My five-year-old daughter cried for 90 straight minutes the other day because I cut her pancake in half. Yes, you read that correctly. She spent an entire hour and a half in total meltdown mode. Over a pancake. I’ve read a lot of parenting books, and I’ve done a ton of work on myself when it comes to managing my stress effectively and preparing for those crucial parenting moments; and all of it helped me get through maybe the first 30 minutes of crying. For that first half hour, I pulled out all the stops. I validated her feelings, remained calm, gave her comfort, and tried to explain that her half-pancake was still delicious and made especially for her. But absolutely nothing helped console her. After the first hour passed, I started planning my escape from motherhood.
I should mention that my 5-year-old’s meltdown happened while my 1-year-old daughter was climbing all over the furniture, almost killing herself every time I turned around. So, of course, I wanted to give up altogether. What’s a parent to do in that kind of situation? If you came to me for advice on that, I’m sorry, I’ve got nothing. Nothing short of vodka and a tranquilizer (for me, not the kids) would have helped me handle that situation with ease. After 90 minutes started moving toward two hours, I somehow managed to get my oldest daughter dressed for school while she continued wailing. Then, finally, I folded! I bribed her with the iPad in a desperate attempt to stop the crying. Not my best parenting moment, but she broke me. Plus, I had to get her to school so that I could get some work done. At that point, I would have given her my 401k to get the crying to stop.
We’ve all had moments, mornings, entire afternoons, and entire days of dealing with our kids’ irrational emotional breakdowns. Maybe there’s a reason for it, or maybe the reason seems absolutely ridiculous. But for them it’s a big deal. When my daughter broke down about her pancake, I tried hard not to invalidate her experience. But I also didn’t want to end up in a psychiatric unit over prolonged exposure to her hysterical crying (I now know that’s a real thing). If I’m being honest, I’m really not sure what happened that morning. All I know is that I was defeated. Hours later, I still heard her cries echoing in my mind. My goal is always to have my kids learn how to better manage their emotions without needing something like an iPad to soothe them. But if anything can bring out my impatience and immaturity, it’s my daughters. And sometimes, when I reach my personal threshold, I’m likely to give in to whatever will get the chaos to stop.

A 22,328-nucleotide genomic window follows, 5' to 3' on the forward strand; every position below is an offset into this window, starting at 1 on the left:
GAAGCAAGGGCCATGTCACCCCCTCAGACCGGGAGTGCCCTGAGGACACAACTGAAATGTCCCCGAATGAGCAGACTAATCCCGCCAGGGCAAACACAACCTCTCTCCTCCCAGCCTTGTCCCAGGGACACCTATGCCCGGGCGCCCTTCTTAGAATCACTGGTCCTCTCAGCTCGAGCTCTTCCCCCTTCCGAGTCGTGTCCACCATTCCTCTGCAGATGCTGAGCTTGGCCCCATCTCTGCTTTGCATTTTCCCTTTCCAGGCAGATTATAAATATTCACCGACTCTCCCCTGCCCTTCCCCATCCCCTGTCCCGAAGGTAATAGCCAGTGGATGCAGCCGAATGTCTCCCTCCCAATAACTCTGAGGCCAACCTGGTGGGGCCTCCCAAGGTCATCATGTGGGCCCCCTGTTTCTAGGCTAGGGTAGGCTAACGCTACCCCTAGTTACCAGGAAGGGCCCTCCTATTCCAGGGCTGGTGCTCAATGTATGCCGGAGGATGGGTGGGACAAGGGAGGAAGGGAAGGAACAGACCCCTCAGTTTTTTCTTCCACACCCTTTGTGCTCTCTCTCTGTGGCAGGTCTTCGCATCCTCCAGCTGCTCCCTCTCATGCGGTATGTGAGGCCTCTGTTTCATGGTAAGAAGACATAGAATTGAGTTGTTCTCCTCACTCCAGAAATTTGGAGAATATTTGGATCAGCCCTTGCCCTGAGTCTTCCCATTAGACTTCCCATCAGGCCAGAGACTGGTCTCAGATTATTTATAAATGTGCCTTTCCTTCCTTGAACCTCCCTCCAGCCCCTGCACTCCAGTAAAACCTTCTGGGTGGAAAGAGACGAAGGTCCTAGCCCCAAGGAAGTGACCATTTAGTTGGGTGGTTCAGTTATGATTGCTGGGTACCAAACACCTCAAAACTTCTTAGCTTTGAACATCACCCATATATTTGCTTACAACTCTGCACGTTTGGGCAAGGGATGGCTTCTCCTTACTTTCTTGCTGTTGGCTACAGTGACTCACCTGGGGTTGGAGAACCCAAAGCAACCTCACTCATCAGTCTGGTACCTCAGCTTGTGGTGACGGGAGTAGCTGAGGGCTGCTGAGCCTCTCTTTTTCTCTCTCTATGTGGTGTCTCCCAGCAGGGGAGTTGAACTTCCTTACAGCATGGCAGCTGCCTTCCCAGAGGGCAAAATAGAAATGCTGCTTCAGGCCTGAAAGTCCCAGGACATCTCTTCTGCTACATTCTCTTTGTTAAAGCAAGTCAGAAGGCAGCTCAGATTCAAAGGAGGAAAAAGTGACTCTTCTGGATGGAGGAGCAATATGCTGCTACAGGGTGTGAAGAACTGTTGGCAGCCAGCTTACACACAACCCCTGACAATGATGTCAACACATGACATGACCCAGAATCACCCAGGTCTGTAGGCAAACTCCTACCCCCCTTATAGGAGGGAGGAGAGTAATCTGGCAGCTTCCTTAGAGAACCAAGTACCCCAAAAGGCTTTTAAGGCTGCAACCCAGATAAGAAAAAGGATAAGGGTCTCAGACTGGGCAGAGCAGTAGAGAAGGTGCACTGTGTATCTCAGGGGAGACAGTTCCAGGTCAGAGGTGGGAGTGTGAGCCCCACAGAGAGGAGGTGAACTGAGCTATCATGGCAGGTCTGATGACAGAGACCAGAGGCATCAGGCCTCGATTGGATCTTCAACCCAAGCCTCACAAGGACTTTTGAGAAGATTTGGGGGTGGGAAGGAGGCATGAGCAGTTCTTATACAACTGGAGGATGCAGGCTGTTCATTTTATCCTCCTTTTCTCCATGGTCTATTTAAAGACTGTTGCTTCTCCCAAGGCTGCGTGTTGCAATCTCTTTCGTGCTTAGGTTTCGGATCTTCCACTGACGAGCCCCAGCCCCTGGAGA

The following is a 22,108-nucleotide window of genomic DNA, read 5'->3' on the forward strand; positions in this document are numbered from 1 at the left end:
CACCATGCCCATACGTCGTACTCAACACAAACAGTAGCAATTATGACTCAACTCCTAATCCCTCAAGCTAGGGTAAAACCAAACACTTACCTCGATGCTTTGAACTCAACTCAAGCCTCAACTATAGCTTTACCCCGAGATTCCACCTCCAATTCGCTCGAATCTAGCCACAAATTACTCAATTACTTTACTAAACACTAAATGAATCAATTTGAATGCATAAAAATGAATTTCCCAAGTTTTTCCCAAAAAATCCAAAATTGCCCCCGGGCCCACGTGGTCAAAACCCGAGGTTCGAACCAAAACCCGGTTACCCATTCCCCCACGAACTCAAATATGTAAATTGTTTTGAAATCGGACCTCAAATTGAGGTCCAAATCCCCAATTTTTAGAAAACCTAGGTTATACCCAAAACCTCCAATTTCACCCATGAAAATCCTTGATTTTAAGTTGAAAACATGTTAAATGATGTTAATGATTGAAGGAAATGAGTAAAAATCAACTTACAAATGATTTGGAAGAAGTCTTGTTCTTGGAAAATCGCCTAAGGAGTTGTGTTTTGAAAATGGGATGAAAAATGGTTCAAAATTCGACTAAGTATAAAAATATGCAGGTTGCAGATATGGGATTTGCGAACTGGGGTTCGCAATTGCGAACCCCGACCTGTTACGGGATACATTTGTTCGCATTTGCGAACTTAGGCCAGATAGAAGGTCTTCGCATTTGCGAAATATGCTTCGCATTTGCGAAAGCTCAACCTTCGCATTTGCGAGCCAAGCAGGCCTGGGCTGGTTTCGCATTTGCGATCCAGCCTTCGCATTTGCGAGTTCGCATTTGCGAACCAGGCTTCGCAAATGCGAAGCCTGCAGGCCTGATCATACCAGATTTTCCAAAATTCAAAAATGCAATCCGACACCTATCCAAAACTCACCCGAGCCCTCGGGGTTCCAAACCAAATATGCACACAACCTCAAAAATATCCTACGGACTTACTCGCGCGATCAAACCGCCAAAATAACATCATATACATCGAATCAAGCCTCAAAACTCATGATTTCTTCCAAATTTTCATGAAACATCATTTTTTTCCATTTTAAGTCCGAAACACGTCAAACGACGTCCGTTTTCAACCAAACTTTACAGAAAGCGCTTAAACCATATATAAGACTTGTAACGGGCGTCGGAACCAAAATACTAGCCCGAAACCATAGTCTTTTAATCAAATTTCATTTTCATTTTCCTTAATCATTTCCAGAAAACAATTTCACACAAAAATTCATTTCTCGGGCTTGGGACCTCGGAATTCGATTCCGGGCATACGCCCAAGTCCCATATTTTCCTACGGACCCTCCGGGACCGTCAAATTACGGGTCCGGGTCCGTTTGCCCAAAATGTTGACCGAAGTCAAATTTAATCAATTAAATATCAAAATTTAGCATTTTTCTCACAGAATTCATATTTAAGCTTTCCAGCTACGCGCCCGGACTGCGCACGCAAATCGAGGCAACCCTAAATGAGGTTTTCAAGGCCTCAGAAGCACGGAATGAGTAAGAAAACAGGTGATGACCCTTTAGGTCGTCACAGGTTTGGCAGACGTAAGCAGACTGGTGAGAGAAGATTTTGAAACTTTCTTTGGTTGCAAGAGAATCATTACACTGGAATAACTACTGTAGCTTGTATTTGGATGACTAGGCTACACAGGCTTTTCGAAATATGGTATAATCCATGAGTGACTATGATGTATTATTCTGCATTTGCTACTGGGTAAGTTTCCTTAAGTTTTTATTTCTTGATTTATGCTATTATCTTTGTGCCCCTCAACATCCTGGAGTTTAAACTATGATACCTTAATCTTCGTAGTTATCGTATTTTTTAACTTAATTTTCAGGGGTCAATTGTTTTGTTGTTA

Once you think you have it all figured out, you cut a pancake in half, and the world falls apart. Kids are unpredictable and highly irrational. I’m not sure what it is about my oldest daughter that has her react well to some situations and like a disaster in others. All I know is that I can try, with every ounce of me, to manage myself in those situations and remain calm and collected. I can look for solutions rather than threats. I can find a resolution instead of avoiding the situation. Sometimes I’m totally confident about how to handle a tough situation; other times, I wave my white flag and hand my daughter a device. The pancake morning was a total defeat. Later, when she was a bit more rational, I talked with her about what happened and tried to figure out what else was going on with her that day. But first, I sipped my latte and tried to forget the screams.
If you didn’t know already, it’s a lot of work having kids. I know I sound like Captain Obvious over here, but I think it’s worth saying and repeating: It’s a lot of work having kids. I’m so consumed by my mom life that I’ve totally forgotten what it’s like to be a person without kids. Even when I’m not with my kids, I never forget, not even for a moment, that I’m a mother.
Sometimes, on those really tough days (you know the ones), I wonder what the hell I was thinking. I want to give up! I wonder if things will ever slow down again. When I got married and decided to reproduce, I was so blind to what it really meant to be a parent. I didn’t fully realize that I wasn’t just bringing a new life into the world, I was completely changing my own life and personal identity. I don’t know if I ever had a chance to say goodbye to my pre-baby life. To the life of lounging after work, going out whenever I wanted, spending money on myself, and stuffing my face without gaining a pound. But if I get too consumed with what I’ve lost, I might easily forget everything I’ve gained. Having kids is a lot of work—so much, in fact, that I often wonder how other people do it. Some days are harder than others—so hard, in fact, that I forget to be grateful for the healthy, energetic kids I have. I forget how wonderful their laughs are, how miraculous their snuggles are, how precious it is that they always want to be with me, their number 1. I get lost in the early morning wake-up calls, tantrums, unpredictable behavior, messy house, and lectures about why it’s important to brush your teeth. I get pulled into the drama of being a parent. And you know what? That’s okay. It’s okay to be overwhelmed and frustrated. It’s okay to want to give up sometimes.
Parenting is tough work. So, especially on meltdown days, I cut myself some slack. I realize that I’m not always going to get it right. I’m not always going to have the perfect response. And neither will you. So, I hope you’ll cut yourself some slack, too. You’re doing your best. And if you don’t get it right this time, don’t give up. Your kids will give you plenty of opportunities to try again.
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